Section 230, student debt, Elizabeth Holmes appeal: The top business law stories for 2023
Yahoo Finance's Alexis Keenan details the top legal stories that will likely make headlines in 2023.
- Something old and something new-- the financial world might be shuffling back to work to start off the new year, but what about all the courtroom dramas? What about the law? They're also seeing some familiar names and, of course, some brand-new challenges. Let's take a look at some of the biggest legal issues cases and trials that we're watching in 2023 with Yahoo Finance's Alexis Keenan.
ALEXIS KEENAN: Well, businesses might still be getting back to work in this new year, but courts are back in session. These are the big stories in business law to watch in 2023.
A 24-year-old law that keeps everything from YouTube to shoe shops from getting sued over what their users post on their online platforms is headed to the Supreme Court. Meanwhile, the EU will start enforcing new laws that open the door to liability for user-generated content. The new laws, the Digital Markets Act and the Digital Services Act, also say big tech companies must not favor their own products and services over third parties.
Student debt in focus as well. In two cases coming up this year, the Supreme Court will consider whether President Biden has the power to cancel student loan debt for certain American taxpayers. In 2022, the president issued an executive order to forgive up to $20,000 in educational debt for some taxpayers in certain adjusted income brackets.
And the Theranos saga continues. Fallen Silicon Valley entrepreneur Elizabeth Holmes says she's appealing her criminal fraud convictions that were reached by a federal jury. Holmes, who founded the blood testing startup Theranos, was sentenced for lying to investors who backed her company, defrauding them of hundreds of millions of dollars. At its peak, Theranos was valued at $9 billion and had made Holmes the world's wealthiest self-made woman.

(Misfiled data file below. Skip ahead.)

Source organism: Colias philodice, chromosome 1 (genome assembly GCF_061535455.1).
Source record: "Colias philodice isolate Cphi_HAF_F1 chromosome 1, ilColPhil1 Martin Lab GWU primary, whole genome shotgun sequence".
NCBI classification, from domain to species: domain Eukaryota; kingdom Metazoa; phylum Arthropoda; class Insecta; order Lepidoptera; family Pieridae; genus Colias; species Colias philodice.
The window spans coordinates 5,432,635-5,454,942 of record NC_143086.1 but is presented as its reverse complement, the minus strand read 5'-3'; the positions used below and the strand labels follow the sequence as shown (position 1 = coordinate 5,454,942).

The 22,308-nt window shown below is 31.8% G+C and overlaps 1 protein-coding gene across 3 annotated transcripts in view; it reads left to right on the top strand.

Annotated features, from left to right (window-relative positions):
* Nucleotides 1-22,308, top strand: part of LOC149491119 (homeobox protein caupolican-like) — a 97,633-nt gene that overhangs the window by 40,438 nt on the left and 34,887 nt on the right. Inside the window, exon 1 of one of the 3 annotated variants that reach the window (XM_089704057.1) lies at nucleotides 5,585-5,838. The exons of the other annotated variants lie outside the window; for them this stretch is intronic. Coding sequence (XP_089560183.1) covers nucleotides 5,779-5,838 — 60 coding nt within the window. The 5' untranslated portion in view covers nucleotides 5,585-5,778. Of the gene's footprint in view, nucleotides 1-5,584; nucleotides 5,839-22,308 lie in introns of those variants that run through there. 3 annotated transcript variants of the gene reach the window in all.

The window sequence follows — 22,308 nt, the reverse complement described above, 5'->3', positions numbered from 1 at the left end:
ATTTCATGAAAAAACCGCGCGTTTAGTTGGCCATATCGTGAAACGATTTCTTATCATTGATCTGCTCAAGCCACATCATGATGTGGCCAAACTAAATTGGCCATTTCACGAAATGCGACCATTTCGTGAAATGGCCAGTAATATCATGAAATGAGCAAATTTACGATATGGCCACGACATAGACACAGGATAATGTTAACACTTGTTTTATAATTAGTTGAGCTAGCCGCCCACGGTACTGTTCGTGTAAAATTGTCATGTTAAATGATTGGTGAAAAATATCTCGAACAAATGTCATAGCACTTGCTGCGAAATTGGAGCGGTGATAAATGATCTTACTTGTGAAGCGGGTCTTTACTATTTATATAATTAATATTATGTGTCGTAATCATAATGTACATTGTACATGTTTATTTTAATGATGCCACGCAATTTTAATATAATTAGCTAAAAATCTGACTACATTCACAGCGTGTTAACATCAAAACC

And Elon Musk, meanwhile, under a microscope over his take private acquisition of Twitter in October. The issue at stake, whether Twitter, with its dramatically reduced staff, can still comply with a longstanding agreement with the FTC. That's to protect private user data. The serial CEO, of course, still running Tesla, SpaceX, and Neuralink, all of which are also drawing scrutiny from market watchers.
And staying with tech, an appeals court set this year to decide if Apple violated antitrust laws when it blocked video game developer Epic Games from its App Store. In September, following a federal trial in California, a district court judge issued an injunction to stop Apple from blocking direct in-app purchases and from blocking developers from communicating directly with their customers.
And finally, the FTX fallout-- the $32 billion implosion that sent the second largest crypto empire, FTX, into bankruptcy is now also a criminal matter after the US Justice Department filed fraud charges against the company's founder and CEO, Sam Bankman-Fried. Fried is also facing civil actions from the SEC and CFTC. The former crypto chief was arrested in the Bahamas last month. The bankruptcy, along with the charges brought by US authorities, promised to be among the most closely watched business law stories of 2023.